From the moment we can walk and talk, we carry the ever increasing weight of a single question. A question that, for some of us, looms overhead like a dark cloud, growing darker with each passing decade…
“What do you want to do with your life?”
As a child, I was bombarded with a similar question at birthdays, family reunions, classrooms or wherever else I might encounter a chatty grown-up.
“What do you want to be when you grow up?” they would invariably ask.
I remember clearly the first time this happened. It caught me off guard. I didn’t want to seem unprepared, so while my brain scrambled for an answer, my mouth said “garbage man” (That’s what they were called back then). As a five year old, growing up in Gary, Indiana, in the Seventies, garbage day was the highlight of my week.
I would hear the noise from the diesel engine several blocks away and immediately drop my Hot Wheels cars, electronic football game or whatever I was doing, and dash to the alley! And there it came like a noisy metal monster, almost too big for the alley, lumbering slowly toward me. Two men rode on the outside of the truck! That, alone would’ve been enough to sell the job to me. But the best part was yet to come. Once the men fed the garbage into the gaping maw on the back of the truck, they would sometimes have to compress it. Levers would be pulled to operate a powerful hydraulic system that could crush anything into oblivion! It was awesome!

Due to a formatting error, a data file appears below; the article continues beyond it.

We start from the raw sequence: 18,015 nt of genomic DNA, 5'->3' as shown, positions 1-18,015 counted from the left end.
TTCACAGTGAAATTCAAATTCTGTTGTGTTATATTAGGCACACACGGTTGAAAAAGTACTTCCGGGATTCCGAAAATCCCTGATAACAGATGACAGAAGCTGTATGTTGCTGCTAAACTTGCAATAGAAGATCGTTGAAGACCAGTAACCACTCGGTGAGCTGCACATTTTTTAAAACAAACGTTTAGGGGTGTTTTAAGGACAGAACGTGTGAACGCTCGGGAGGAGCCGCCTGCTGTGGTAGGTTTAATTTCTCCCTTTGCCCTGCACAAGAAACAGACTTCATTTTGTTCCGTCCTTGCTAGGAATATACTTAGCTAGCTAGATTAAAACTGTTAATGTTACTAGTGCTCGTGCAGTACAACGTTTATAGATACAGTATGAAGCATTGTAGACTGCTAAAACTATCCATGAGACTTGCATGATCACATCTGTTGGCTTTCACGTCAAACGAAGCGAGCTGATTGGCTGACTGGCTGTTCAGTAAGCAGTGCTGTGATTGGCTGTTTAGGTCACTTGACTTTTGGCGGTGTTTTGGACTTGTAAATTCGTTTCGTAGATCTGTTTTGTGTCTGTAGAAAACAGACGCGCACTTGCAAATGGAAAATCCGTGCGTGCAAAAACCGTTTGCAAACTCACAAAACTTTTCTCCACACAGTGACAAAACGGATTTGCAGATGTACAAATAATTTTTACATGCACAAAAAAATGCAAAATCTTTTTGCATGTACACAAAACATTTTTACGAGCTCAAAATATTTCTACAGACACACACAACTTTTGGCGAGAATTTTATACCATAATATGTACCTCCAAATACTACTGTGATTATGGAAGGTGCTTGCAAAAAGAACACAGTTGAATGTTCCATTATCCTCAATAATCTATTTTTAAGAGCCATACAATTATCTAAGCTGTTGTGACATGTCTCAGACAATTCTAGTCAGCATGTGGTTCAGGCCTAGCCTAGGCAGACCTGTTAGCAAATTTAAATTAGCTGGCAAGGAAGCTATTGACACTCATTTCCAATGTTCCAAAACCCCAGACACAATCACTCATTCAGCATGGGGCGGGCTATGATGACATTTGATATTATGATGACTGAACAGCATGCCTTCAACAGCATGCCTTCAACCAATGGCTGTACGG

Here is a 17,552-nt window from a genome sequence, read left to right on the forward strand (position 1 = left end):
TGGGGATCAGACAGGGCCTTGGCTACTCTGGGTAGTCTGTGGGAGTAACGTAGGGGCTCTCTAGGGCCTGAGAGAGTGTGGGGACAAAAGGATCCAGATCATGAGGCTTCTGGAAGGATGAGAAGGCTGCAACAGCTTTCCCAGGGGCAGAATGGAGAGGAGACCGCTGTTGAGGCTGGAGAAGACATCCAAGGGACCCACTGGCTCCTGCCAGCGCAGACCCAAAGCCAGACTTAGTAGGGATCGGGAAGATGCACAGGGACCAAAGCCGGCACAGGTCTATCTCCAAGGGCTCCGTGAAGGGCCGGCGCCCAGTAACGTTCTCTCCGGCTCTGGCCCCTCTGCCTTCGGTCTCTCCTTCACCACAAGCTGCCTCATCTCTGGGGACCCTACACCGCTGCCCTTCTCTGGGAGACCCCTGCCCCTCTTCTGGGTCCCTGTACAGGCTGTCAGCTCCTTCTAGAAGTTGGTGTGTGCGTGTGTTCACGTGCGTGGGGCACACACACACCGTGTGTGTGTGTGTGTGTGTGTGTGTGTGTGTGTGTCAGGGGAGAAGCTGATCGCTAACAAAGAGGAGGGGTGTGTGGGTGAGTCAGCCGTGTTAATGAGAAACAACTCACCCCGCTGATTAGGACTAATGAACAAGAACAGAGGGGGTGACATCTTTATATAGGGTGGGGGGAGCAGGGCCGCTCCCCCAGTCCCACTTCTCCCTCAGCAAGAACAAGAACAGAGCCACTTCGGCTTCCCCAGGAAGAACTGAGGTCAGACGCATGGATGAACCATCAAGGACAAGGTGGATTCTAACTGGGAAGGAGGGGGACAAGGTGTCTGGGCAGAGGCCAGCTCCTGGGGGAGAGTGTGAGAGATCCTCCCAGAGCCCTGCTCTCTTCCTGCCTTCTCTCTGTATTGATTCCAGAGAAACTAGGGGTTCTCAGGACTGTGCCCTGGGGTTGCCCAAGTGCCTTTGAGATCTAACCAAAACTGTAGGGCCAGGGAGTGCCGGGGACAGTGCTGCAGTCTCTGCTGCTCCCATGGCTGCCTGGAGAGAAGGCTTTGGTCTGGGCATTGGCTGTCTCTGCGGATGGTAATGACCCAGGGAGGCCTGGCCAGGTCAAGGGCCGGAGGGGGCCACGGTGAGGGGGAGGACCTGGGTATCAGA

It didn’t take long for me to notice adults were unimpressed by my trash collecting aspirations. I couldn’t understand why. It was obviously the best job in the world. But I couldn’t take any more of their disapproving looks, so I abandoned my first career before it ever got started. It would not be the last. In the Eighties, during an episode of Trapper John, MD, I decided I was going to be a doctor. That answer was a big hit with the grownups. No more disapproving looks for many years. It was my father who finally convinced me that medical school was not in my future. As evidence, he submitted my modest grades and my complete lack of interest in anything medical or school. But he did buy me my first camera. So of course, now I would be a photographer. That lasted only a few months but I had some artistic skills so surely I was going to be an artist. After graduating high school, I even went to an expensive art school in Chicago.
By then, the realities of adulthood were setting in and it was time to get a job. I took whatever random job paid the bills, but it turned out I was pretty good at working a random job. I even made some good money over the years doing anything from retail to truck driving.
This would be the happy ending of the story, if life was all about what you do to earn money. Instead, it’s about who you are, what your life means to you and what will you do with it. Most of us only get one life, so it feels like an important decision. Should I take this job? Should I marry? Who should I marry? Should I have children? Should I get a dog? Should I try organic, vegan, fair-trade yogurt?
For me, joy and peace were found not in a job or the approval of others, but in the freedom of travel and van life. If you ignore the pressure from your friends, families, teachers, religious leaders, societal programing, and even the pressure you put on yourself, if you are truly honest with yourself, and ignore all outside influence, dig deep and ask what truly makes you happy, you might just find a life of joy and peace. So the next time you are confronted with a child and you feel compelled to ask, “What do you want to be when you grow up,” perhaps instead ask, “What makes you happy?” I asked this very question of my eight year old nephew. With hardly a moment’s thought, he replied “cake.”